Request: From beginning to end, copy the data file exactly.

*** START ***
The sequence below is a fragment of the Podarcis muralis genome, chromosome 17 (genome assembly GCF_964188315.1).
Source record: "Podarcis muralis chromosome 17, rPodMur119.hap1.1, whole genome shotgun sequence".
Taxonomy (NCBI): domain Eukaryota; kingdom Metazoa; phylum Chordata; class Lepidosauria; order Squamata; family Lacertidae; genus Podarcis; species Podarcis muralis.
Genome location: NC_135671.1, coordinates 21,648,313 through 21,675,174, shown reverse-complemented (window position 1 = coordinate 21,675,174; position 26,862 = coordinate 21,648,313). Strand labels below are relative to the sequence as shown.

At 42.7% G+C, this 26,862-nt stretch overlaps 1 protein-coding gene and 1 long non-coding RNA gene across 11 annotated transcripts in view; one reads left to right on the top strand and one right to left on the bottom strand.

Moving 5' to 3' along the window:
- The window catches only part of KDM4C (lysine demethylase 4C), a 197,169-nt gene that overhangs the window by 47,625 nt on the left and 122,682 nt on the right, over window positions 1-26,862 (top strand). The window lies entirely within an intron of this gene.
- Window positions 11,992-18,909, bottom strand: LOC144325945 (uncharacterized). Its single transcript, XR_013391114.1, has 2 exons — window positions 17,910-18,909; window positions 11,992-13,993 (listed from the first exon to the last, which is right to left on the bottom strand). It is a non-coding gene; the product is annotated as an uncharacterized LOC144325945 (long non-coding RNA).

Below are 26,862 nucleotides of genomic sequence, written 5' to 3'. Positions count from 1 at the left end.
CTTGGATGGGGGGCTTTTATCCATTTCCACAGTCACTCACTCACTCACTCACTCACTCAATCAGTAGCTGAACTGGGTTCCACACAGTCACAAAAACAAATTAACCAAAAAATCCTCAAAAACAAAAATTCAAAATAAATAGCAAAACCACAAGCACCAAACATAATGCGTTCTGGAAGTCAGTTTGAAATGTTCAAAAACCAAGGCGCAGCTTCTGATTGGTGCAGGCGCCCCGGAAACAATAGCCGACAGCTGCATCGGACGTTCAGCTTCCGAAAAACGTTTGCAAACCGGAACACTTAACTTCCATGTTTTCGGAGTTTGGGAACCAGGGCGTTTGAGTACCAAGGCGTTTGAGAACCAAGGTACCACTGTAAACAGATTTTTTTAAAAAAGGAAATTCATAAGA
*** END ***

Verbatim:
The sequence below is a fragment of the Podarcis muralis genome, chromosome 17 (genome assembly GCF_964188315.1).
Source record: "Podarcis muralis chromosome 17, rPodMur119.hap1.1, whole genome shotgun sequence".
Taxonomy (NCBI): domain Eukaryota; kingdom Metazoa; phylum Chordata; class Lepidosauria; order Squamata; family Lacertidae; genus Podarcis; species Podarcis muralis.
Genome location: NC_135671.1, coordinates 21,648,313 through 21,675,174, shown reverse-complemented (window position 1 = coordinate 21,675,174; position 26,862 = coordinate 21,648,313). Strand labels below are relative to the sequence as shown.

At 42.7% G+C, this 26,862-nt stretch overlaps 1 protein-coding gene and 1 long non-coding RNA gene across 11 annotated transcripts in view; one reads left to right on the top strand and one right to left on the bottom strand.

Moving 5' to 3' along the window:
- The window catches only part of KDM4C (lysine demethylase 4C), a 197,169-nt gene that overhangs the window by 47,625 nt on the left and 122,682 nt on the right, over window positions 1-26,862 (top strand). The window lies entirely within an intron of this gene.
- Window positions 11,992-18,909, bottom strand: LOC144325945 (uncharacterized). Its single transcript, XR_013391114.1, has 2 exons — window positions 17,910-18,909; window positions 11,992-13,993 (listed from the first exon to the last, which is right to left on the bottom strand). It is a non-coding gene; the product is annotated as an uncharacterized LOC144325945 (long non-coding RNA).

Below are 26,862 nucleotides of genomic sequence, written 5' to 3'. Positions count from 1 at the left end.
CTTGGATGGGGGGCTTTTATCCATTTCCACAGTCACTCACTCACTCACTCACTCACTCAATCAGTAGCTGAACTGGGTTCCACACAGTCACAAAAACAAATTAACCAAAAAATCCTCAAAAACAAAAATTCAAAATAAATAGCAAAACCACAAGCACCAAACATAATGCGTTCTGGAAGTCAGTTTGAAATGTTCAAAAACCAAGGCGCAGCTTCTGATTGGTGCAGGCGCCCCGGAAACAATAGCCGACAGCTGCATCGGACGTTCAGCTTCCGAAAAACGTTTGCAAACCGGAACACTTAACTTCCATGTTTTCGGAGTTTGGGAACCAGGGCGTTTGAGTACCAAGGCGTTTGAGAACCAAGGTACCACTGTAAACAGATTTTTTTAAAAAAGGAAATTCATAAGA